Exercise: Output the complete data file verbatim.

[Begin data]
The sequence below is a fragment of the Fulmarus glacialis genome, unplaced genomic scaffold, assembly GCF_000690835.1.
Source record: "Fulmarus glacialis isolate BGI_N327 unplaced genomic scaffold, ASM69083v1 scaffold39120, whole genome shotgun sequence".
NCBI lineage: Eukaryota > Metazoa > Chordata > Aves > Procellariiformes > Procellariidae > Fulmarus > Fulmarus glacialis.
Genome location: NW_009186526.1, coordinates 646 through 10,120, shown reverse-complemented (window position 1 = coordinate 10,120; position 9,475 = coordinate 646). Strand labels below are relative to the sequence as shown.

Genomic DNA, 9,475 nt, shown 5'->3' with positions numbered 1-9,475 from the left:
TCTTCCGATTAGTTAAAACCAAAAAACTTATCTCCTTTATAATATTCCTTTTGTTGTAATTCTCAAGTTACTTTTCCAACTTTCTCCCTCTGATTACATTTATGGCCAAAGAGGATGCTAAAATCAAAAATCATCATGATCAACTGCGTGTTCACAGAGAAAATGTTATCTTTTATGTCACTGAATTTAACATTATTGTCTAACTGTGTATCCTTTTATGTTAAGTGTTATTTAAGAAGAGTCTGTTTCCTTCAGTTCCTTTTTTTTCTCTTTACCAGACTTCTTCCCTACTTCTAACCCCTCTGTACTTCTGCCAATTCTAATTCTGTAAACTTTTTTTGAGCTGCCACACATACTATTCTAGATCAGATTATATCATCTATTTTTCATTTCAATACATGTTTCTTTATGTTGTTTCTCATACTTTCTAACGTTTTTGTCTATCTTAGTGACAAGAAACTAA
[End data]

The sequence below is a fragment of the Fulmarus glacialis genome, unplaced genomic scaffold, assembly GCF_000690835.1.
Source record: "Fulmarus glacialis isolate BGI_N327 unplaced genomic scaffold, ASM69083v1 scaffold39120, whole genome shotgun sequence".
NCBI lineage: Eukaryota > Metazoa > Chordata > Aves > Procellariiformes > Procellariidae > Fulmarus > Fulmarus glacialis.
Genome location: NW_009186526.1, coordinates 646 through 10,120, shown reverse-complemented (window position 1 = coordinate 10,120; position 9,475 = coordinate 646). Strand labels below are relative to the sequence as shown.

Genomic DNA, 9,475 nt, shown 5'->3' with positions numbered 1-9,475 from the left:
TCTTCCGATTAGTTAAAACCAAAAAACTTATCTCCTTTATAATATTCCTTTTGTTGTAATTCTCAAGTTACTTTTCCAACTTTCTCCCTCTGATTACATTTATGGCCAAAGAGGATGCTAAAATCAAAAATCATCATGATCAACTGCGTGTTCACAGAGAAAATGTTATCTTTTATGTCACTGAATTTAACATTATTGTCTAACTGTGTATCCTTTTATGTTAAGTGTTATTTAAGAAGAGTCTGTTTCCTTCAGTTCCTTTTTTTTCTCTTTACCAGACTTCTTCCCTACTTCTAACCCCTCTGTACTTCTGCCAATTCTAATTCTGTAAACTTTTTTTGAGCTGCCACACATACTATTCTAGATCAGATTATATCATCTATTTTTCATTTCAATACATGTTTCTTTATGTTGTTTCTCATACTTTCTAACGTTTTTGTCTATCTTAGTGACAAGAAACTAA